In a way, this only results in a win-win situation for Moyes, as he looks all the more savvy if managing to succeed with the options afforded to him or could be given increased funding in the next window if standards are sub-par.
This lack of squad renovation could also be helpful in terms of continuity. Moyes is working largely with the same team he inherited at the end of last season, a team that won the Premier League and has the potential to do better in other competitions.
Just as it did for Mancini, the wealth of options at Pellegrini’s disposal mean that tactical choices are nearly limitless for the manager.
With that being the case, City nevertheless look similar to how they left things last season, a 4-2-3-1 formation once again seeming to be their preference, depending on the impetus of Sergio Aguero.
Already, injuries have begun to take their toll on the side however, with the lack of depth in defence all too obvious in their 3-2 loss to Cardiff this weekend. Considering the riches spent on the squad, one would think that a few missing starters shouldn’t have such a massive impact that City are unable to see off a promoted side, but affect the team it did.
In that sense, Moyes may have been luckier, but he has had to contend with his own absence as Phil Jones once again filled in for the inured Rafael against Chelsea, showing that United perhaps can rely on better cover at the back.
So far, team fluidity and a willingness to work for one another has stood out for the Reds, although some players, such as Shinji Kagawa for example, are still slight victims to strategy and circumstance.
For Pellegrini, it’s a far different story. The influx of new faces means appeasing more playing staff, not to mention easing those players into their new surroundings as seamlessly as possible.
Based on early season performances, do United really need heavy squad investment?
So far, Negredo and Jesus Navas have looked hopeful having both arrived from Spain earlier this summer, although perhaps not quite satisfying the fees paid for their services just yet.
On the other hand, Stevan Jovetic’s injury has restricted the Montenegrin from featuring as of yet, while Fernandinho’s impact is yet to really be felt.
For £30 million, one might expect the Brazilian to give a very rounded approach from central midfield, but a record of five fouls committed, two defensive actions per game and a passing accuracy of just 82 percent versus Cardiff isn’t quite what the club will have been looking for from such an expenditure.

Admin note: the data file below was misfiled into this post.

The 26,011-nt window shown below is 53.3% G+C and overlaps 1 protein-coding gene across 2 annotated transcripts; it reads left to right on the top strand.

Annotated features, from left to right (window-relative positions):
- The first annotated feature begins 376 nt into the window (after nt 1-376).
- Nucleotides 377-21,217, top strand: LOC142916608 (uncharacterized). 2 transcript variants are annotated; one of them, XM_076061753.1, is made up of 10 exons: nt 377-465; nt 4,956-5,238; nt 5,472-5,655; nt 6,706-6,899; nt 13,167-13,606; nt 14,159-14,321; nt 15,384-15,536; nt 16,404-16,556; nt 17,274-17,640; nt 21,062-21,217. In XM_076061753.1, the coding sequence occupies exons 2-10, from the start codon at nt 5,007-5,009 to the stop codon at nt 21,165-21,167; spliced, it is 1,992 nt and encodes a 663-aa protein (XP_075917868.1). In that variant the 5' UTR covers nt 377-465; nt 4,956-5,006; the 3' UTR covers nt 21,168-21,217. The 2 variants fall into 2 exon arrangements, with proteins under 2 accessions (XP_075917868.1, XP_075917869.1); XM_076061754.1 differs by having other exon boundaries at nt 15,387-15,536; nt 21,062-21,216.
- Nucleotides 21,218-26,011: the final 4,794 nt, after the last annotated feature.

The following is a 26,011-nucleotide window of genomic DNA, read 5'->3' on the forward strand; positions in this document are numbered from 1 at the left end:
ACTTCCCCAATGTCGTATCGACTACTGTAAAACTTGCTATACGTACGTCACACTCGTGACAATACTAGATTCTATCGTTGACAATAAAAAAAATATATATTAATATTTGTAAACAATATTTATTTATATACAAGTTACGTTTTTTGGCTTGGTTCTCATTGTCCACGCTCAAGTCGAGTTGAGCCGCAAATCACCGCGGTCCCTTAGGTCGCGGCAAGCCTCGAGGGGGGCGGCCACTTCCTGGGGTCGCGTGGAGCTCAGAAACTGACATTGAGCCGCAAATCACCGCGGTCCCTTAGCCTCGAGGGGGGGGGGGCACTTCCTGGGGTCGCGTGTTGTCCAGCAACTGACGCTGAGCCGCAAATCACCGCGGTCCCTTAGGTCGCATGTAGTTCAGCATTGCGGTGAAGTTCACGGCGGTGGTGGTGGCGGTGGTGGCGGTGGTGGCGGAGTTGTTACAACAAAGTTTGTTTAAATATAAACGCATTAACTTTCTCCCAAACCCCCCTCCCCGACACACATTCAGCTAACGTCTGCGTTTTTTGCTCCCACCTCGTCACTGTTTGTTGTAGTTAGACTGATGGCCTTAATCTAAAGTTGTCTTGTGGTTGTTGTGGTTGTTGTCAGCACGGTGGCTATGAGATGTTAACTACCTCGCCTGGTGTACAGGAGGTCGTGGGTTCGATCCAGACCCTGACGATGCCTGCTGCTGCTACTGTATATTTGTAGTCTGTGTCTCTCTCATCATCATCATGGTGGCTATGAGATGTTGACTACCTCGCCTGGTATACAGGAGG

In contrast, David Silva, Yaya Toure and Aguero have been some of the more impressive performers, it’s just a shame that City’s biggest issues right now are in defence.
Such is the pressure of spending so much money in a transfer window, with Moyes looking arguably as comfortable as his City counterpart despite spending a pittance in comparison.
For the Scotsman, no one player is yet to stand out as particularly disappointing in truth.
Michael Carrick and Tom Cleverley are doing a fine job in central midfield despite many seeing that area as United’s weak point, with Carrick actually one of the the most prolific interceptors in the league right now, according to WhoScored:
Michael Carrick: No player has made more interceptions in the Premier League this season than Michael Carrick (10) #MUFC— WhoScored.com (@WhoScored) August 27, 2013
Having netted two goals apiece, as aforementioned, van Persie and Welbeck are doing a fine job of leading the attacking line, but the standards of Wayne Rooney will also be looked upon as a massive boost to the side after it looked likely would lose him at one stage.
Rooney’s well-rounded showing against Chelsea was hardworking and influential—everything one hopes to see from a player muddled in transfer exit rumours his entire summer, especially against the club he’s most frequently linked to.
So, to conclude, it looks as if the lack of transfer activity and increasing sense of unity at the Theatre of Dreams may be Moyes’ saving grace in the end, whereas the heap of changes at the Etihad could be City’s undoing.
You can follow me on Twitter:
What is the duplicate article?
Why is this article offensive?
Where is this article plagiarized from?
Why is this article poorly edited?